I think political party that tends to support the monarchy the most is the Conservatives (on a Federal level; on Provincial levels things are rather different), but I wouldn't say that all staunch Monarchists are Conservatives. Actually, every Monarchist I know (myself included) are not supporters of the Conservative party (granted, I don't associate with many supporters of the Conservative party..)

On the issue of the GGs of Canada, I wouldn't say that they in mass are really high profile. The last two (Adrienne Clarkson and Michaelle Jean) were fairy high profile within Canada (and somewhat prone to controversy), but David Johnston hasn't really been, nor was it hugely common prior to Clarkson (there are exceptions, of course).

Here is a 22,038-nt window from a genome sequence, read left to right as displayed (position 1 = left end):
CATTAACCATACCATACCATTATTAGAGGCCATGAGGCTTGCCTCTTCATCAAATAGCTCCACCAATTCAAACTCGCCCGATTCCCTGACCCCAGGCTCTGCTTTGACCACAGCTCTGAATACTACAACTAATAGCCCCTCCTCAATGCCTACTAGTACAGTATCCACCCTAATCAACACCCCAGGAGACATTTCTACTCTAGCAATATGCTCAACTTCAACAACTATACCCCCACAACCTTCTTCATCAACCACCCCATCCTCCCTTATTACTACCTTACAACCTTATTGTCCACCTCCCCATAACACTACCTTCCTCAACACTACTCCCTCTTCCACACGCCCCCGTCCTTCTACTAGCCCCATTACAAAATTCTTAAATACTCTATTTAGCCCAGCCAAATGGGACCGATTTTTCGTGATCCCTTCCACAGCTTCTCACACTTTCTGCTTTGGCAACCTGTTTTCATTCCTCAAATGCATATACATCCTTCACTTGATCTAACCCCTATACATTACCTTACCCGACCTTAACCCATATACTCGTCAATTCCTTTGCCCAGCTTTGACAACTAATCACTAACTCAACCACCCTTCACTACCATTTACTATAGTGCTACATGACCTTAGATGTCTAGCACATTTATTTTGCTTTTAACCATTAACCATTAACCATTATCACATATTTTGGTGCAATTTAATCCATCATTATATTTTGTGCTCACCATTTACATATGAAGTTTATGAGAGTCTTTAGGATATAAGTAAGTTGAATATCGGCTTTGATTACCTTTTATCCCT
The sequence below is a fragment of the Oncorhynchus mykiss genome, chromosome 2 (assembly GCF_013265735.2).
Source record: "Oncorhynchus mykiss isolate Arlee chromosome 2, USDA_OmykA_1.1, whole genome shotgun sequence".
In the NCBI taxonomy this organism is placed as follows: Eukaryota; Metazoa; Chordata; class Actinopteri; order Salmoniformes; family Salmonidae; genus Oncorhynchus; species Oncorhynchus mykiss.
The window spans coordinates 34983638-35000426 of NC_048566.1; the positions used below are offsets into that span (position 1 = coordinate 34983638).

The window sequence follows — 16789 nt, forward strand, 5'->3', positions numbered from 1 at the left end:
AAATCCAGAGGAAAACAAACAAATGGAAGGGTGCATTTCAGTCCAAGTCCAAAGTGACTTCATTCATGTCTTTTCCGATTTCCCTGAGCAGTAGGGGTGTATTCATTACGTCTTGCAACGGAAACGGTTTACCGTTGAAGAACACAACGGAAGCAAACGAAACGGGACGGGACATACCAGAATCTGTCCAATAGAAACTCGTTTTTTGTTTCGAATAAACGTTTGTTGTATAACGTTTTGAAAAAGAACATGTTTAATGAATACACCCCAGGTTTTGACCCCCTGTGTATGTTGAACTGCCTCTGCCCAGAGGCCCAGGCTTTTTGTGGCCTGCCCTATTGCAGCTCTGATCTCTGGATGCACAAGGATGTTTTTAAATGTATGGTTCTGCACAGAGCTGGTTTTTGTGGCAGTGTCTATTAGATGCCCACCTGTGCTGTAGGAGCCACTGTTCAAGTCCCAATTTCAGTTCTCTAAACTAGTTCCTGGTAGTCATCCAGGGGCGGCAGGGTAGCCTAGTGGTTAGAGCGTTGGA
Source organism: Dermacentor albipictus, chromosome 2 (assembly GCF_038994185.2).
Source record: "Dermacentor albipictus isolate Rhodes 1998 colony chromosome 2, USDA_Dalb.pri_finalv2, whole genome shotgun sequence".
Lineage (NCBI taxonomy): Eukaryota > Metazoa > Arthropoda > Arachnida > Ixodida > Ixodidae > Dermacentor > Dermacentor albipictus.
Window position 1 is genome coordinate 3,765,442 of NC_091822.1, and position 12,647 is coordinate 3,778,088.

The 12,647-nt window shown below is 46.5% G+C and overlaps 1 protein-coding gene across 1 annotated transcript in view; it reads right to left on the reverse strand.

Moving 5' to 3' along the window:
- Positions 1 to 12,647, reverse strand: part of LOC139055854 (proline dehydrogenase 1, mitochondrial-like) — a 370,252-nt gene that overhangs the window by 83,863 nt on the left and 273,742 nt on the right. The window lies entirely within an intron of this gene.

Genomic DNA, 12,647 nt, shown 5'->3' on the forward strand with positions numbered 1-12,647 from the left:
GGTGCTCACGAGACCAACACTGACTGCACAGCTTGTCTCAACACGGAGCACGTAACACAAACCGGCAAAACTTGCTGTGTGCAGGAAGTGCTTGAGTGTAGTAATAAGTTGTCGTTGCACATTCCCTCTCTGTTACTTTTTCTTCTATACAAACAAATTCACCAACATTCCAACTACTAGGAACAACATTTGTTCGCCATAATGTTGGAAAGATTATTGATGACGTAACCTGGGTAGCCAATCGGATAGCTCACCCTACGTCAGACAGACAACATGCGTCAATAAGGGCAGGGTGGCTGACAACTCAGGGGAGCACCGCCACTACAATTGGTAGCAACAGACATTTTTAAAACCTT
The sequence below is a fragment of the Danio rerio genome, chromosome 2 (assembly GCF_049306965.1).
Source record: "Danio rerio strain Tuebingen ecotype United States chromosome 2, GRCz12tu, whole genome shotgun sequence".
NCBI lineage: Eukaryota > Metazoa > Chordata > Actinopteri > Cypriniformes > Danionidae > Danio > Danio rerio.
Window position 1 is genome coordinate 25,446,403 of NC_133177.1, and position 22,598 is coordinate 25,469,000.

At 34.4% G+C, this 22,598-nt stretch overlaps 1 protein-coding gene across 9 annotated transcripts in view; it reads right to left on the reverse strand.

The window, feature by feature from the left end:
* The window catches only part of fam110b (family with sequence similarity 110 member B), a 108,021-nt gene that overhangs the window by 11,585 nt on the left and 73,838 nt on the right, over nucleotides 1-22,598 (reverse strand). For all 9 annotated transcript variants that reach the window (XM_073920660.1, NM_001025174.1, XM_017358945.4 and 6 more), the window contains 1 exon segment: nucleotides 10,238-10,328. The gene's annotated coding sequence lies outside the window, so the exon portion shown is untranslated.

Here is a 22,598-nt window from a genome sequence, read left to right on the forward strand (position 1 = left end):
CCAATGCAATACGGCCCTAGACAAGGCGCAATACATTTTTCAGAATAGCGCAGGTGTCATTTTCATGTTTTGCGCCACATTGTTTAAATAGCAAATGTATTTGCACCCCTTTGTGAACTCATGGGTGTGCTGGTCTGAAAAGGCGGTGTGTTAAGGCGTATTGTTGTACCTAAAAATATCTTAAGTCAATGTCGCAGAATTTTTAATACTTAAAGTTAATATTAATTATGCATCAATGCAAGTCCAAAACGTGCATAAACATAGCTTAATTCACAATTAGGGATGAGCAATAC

I think a big part of the reason why Canada is less republican than some of the other Commonwealth countries is owing more to Canada's history and relationship with its neighbours. It seams to me like most of the other Commonwealth Realms have a good degree of resentment towards Britain and the shared history there - colonialism being a big reason for most of the realms. Canada doesn't have that, not the same way. I mean, yes, we have the the Quebecois and Aboriginals who have troubled histories, but many early English Canadian settlers were British Loyalists fleeing the American Revolution. There's this huge history of Canada using their relationship with Britain to "protect" Canada from the reach of our American neighbours to the south. Even now there's still a fear of Americans, and our culture (at least English Canada's culture) is this amalgamation of British/European and American cultures. We cling to the monarchy at least in part because we fear that without it we'd be taken over by the Americans.